A rogue swan is wreaking havoc at a Suffolk lake, sinking boats who dare to share his water. For decades the model boating club at Needham Lake coexisted peacefully with the local wildlife, but the arrival of the aggressive male swan has seen that relationship take a turn for the worse. One younger model boater has even written to the Queen in frustration, demanding that the menacing swan is brought in line. No fewer than eight intricately built model boats have been “annihilated” by the bird in a few weeks, leaving model boat enthusiasts scared to put their boats in the water. “He is a menace on the lake,” said Gipping Valley Model Boat Club treasurer, Cliff Galsworthy. He attacked my boat nearly straight after I put it in. I have spent about 10 full days trying to repair it. “It took about six months to build and he just smashed it to pieces a few weeks ago.
“I have fixed most of the superstructure but I still need to do the wiring.”
The swan, who now has an unprintable nickname among boat club members, has a particular hatred of sailing boats but still lists some of the faster motor-powered ships among his victims.
“He just smashes at them with his wings,” added Mr Galsworthy. “He annihilates them, tries to get on top and sink them. If you sail within 30-50 yards of him he will attack. He even attacks when his cygnets are nowhere near the boats.”
The bird is part of a pair who currently have four cygnets – but the boat club has shared the lake with swans during breeding season many times before without a single incidence of bird-on-boat violence.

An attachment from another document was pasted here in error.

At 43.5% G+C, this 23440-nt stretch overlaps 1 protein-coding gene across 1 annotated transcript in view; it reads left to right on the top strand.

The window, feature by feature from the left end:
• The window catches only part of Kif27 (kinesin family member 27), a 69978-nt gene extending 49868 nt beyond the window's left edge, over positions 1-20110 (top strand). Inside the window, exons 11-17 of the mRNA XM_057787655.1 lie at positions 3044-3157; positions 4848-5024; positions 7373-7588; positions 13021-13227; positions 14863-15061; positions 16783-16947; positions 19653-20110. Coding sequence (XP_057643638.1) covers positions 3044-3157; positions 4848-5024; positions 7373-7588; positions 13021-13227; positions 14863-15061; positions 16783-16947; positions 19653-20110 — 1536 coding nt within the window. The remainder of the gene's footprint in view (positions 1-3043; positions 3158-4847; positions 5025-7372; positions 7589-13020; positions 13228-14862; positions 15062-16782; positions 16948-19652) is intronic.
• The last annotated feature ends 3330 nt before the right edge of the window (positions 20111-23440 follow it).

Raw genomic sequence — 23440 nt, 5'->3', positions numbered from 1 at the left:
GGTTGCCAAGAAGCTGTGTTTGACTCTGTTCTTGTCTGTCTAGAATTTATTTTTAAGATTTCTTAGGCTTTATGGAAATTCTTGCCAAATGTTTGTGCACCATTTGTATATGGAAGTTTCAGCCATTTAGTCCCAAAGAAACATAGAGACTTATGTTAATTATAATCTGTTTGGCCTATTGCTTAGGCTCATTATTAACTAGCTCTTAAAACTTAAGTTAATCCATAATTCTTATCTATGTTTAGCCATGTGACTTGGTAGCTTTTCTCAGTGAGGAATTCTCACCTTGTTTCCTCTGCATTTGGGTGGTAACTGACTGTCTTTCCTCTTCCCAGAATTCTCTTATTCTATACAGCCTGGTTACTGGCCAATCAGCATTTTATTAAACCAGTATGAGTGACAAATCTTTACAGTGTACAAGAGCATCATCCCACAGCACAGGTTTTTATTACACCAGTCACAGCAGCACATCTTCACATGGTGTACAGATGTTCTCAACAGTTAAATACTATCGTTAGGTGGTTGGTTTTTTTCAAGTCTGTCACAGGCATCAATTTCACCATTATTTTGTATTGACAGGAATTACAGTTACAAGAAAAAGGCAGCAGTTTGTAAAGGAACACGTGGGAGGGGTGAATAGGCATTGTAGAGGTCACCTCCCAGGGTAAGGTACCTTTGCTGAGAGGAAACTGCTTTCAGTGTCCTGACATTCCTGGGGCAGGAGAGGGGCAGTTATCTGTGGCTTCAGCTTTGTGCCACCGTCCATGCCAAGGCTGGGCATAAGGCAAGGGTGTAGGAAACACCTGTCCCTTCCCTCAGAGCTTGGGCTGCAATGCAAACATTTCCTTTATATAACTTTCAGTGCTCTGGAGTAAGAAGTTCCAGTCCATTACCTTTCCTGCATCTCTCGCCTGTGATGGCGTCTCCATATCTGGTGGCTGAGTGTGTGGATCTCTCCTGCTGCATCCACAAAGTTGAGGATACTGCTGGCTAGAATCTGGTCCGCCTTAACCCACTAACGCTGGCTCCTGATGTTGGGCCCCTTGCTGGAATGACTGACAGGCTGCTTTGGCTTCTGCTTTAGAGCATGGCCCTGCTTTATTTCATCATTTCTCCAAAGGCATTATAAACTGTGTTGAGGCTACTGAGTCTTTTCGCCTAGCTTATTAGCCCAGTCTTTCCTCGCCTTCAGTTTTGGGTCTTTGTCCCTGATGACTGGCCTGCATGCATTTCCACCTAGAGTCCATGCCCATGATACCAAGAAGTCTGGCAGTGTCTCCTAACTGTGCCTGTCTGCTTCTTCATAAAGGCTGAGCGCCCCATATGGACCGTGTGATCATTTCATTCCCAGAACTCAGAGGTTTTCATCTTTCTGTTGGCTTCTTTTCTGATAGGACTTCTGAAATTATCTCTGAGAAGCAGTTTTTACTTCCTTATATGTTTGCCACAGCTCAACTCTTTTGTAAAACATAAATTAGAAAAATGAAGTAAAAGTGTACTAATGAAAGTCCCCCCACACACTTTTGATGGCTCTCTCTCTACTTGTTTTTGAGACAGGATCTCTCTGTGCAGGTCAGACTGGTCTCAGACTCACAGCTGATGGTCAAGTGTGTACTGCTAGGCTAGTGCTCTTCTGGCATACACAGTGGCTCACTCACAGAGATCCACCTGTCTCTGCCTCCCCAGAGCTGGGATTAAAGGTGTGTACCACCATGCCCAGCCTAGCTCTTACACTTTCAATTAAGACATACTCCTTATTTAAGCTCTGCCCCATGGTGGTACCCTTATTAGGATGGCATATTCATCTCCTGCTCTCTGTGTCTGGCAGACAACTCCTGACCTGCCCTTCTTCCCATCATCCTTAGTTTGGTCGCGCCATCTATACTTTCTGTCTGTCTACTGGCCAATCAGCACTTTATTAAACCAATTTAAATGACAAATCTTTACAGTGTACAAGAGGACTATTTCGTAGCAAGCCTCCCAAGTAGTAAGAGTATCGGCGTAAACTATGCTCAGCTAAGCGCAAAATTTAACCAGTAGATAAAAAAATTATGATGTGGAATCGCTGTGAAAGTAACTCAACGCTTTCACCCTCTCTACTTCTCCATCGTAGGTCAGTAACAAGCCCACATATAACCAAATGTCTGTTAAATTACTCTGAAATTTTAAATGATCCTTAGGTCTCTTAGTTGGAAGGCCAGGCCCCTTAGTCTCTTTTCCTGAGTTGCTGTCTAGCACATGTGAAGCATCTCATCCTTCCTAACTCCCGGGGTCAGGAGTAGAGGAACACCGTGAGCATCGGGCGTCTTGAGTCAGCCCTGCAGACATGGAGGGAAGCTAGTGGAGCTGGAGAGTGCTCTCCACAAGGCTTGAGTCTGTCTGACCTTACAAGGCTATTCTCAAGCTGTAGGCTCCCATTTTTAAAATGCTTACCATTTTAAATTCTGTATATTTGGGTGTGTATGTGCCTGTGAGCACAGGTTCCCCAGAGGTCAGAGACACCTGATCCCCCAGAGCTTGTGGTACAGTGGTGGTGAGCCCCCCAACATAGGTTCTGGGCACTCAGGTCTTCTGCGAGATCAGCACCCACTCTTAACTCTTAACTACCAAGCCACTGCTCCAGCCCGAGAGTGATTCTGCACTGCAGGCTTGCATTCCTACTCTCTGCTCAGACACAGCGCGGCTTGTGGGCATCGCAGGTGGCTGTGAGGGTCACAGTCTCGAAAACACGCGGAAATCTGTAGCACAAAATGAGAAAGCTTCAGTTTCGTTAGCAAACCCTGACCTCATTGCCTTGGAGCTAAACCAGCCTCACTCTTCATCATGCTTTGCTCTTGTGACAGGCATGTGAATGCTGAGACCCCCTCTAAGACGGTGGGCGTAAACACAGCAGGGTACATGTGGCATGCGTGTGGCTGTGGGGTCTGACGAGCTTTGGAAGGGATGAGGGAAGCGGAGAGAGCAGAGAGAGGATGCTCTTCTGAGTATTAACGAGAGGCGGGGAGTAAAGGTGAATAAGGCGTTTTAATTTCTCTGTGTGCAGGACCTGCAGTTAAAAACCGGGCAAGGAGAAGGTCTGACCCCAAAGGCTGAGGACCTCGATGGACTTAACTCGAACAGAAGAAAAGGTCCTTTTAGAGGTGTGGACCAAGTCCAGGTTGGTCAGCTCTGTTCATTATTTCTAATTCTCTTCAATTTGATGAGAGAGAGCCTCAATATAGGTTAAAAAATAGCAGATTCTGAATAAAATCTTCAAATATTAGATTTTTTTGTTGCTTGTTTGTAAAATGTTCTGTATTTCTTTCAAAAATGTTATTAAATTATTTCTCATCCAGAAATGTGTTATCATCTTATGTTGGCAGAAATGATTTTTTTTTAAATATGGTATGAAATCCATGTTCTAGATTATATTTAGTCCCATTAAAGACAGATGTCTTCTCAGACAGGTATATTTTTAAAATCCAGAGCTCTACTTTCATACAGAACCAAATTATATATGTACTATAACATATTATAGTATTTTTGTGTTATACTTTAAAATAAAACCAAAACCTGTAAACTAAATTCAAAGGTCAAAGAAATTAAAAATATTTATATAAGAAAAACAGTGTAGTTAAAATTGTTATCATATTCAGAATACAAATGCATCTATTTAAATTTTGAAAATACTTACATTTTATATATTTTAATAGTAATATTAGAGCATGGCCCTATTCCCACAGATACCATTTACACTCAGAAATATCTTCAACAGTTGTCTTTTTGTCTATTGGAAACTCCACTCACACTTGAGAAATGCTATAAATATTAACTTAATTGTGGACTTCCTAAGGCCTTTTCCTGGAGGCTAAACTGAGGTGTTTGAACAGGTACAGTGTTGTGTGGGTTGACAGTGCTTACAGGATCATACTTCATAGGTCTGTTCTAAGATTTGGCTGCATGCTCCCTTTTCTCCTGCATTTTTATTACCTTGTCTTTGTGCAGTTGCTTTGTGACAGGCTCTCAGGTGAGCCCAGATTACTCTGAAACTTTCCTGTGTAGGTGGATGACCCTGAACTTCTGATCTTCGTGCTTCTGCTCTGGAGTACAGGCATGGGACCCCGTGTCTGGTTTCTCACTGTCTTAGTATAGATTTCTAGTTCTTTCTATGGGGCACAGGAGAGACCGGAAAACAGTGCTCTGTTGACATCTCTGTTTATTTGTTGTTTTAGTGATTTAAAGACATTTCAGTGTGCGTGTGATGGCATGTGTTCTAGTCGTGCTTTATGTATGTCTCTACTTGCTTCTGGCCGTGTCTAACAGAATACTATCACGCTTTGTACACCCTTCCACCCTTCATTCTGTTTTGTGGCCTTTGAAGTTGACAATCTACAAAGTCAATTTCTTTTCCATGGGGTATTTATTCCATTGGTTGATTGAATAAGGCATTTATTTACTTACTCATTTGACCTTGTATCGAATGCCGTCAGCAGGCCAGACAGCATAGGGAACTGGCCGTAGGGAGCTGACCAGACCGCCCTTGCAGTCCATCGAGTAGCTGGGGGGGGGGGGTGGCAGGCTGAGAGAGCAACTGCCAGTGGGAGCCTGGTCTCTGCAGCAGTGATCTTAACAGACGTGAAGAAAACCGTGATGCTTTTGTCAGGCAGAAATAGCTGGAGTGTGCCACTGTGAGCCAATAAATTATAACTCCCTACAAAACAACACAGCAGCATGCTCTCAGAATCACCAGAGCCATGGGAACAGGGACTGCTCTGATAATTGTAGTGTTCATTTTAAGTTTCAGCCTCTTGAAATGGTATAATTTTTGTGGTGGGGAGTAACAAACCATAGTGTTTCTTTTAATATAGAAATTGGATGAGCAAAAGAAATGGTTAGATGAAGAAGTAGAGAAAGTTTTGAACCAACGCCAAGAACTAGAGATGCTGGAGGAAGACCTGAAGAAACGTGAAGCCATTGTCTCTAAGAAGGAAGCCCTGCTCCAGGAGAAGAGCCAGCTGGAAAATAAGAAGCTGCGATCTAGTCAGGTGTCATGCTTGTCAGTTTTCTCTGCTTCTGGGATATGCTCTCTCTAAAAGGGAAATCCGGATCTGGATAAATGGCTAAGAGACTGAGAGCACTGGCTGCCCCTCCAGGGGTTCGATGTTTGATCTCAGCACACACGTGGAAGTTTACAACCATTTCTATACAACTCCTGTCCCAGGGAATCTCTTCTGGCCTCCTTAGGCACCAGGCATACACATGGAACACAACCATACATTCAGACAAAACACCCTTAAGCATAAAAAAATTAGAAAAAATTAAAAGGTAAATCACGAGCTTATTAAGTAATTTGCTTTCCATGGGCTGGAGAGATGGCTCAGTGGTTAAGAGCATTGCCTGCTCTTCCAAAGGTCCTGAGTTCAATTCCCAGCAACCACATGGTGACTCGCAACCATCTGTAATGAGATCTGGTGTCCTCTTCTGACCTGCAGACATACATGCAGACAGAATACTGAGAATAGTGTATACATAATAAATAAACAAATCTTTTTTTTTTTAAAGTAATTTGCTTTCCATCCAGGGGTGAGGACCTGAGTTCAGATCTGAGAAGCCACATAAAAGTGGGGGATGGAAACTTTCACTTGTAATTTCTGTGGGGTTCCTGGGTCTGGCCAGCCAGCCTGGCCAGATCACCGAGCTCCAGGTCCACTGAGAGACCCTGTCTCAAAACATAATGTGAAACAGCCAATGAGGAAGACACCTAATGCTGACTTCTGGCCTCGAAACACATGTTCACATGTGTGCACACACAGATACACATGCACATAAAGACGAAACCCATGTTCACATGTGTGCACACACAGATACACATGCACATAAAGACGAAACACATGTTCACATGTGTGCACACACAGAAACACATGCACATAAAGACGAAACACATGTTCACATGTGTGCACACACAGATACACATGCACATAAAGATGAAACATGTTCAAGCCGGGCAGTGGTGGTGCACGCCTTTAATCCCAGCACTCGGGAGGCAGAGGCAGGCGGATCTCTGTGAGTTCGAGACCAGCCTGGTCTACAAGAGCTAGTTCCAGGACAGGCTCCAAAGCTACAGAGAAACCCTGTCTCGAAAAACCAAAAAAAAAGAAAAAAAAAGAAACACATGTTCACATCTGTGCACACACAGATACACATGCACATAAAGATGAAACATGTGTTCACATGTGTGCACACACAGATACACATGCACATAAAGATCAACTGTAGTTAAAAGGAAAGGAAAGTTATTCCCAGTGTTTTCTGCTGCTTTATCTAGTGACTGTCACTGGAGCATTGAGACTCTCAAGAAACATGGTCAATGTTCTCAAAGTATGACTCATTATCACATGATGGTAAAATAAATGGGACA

Attendances at the club have fallen by half as a result of the attacks, with boaters afraid to put their pride and joy out to water if the bird is in sight.
Some of the larger boats are worth up to £15,000, with many the result of months and even years of build work.
One of the swan’s rampages was caught on camera by model boat club member Peter Ashford.
He described how it reared up over the boat, leaving the owner powerless to steer away.
“He smashed it with his wings over and over again,” said Mr Ashford. “It was like the Bismarck, the rudder got stuck and it kept going in circles around the swan, which made things worse.
We would never go near the swans but this one seems to come after them. It pushed it under and it eventually sunk.
Luckily there was a flotation aid in the end, which kept it just above the water. A couple of boats nudged it back to shore and we fished it out with a long pole.”
One model boat club member who had two of his boats attacked has taken to writing to the Queen in a bid to get the “menace” moved on.
Dean Cable, 23, from Wickham Skeith, said he is afraid to put his boats in the water if the swan is about.
“I wrote to the Queen telling her the swan is a menace and I would like him to be moved on if possible.
I said usually I like swans, but this one was attacking our boats and I would like to be able to boat in peace.
I told her the geese have no problem with us, the ducks seem to enjoy it and the swans we used to have at the lake were not a problem. One duck even hopped onto a barge for a ride.
It is just this swan that is a problem and I want to see him moved elsewhere. I had one of my boats valued a month ago and I can tell you I don’t want that swan in the water at the same time as my boat.”
The swans at Needham Lake are Mute Swans, and many people believe these are owned by the Queen. However, the only swans now owned by Her Majesty are those on the Thames and associated waterways.
The bird is protected from attacks under law, making it a criminal offence to harm swans. They are native to the British Isles.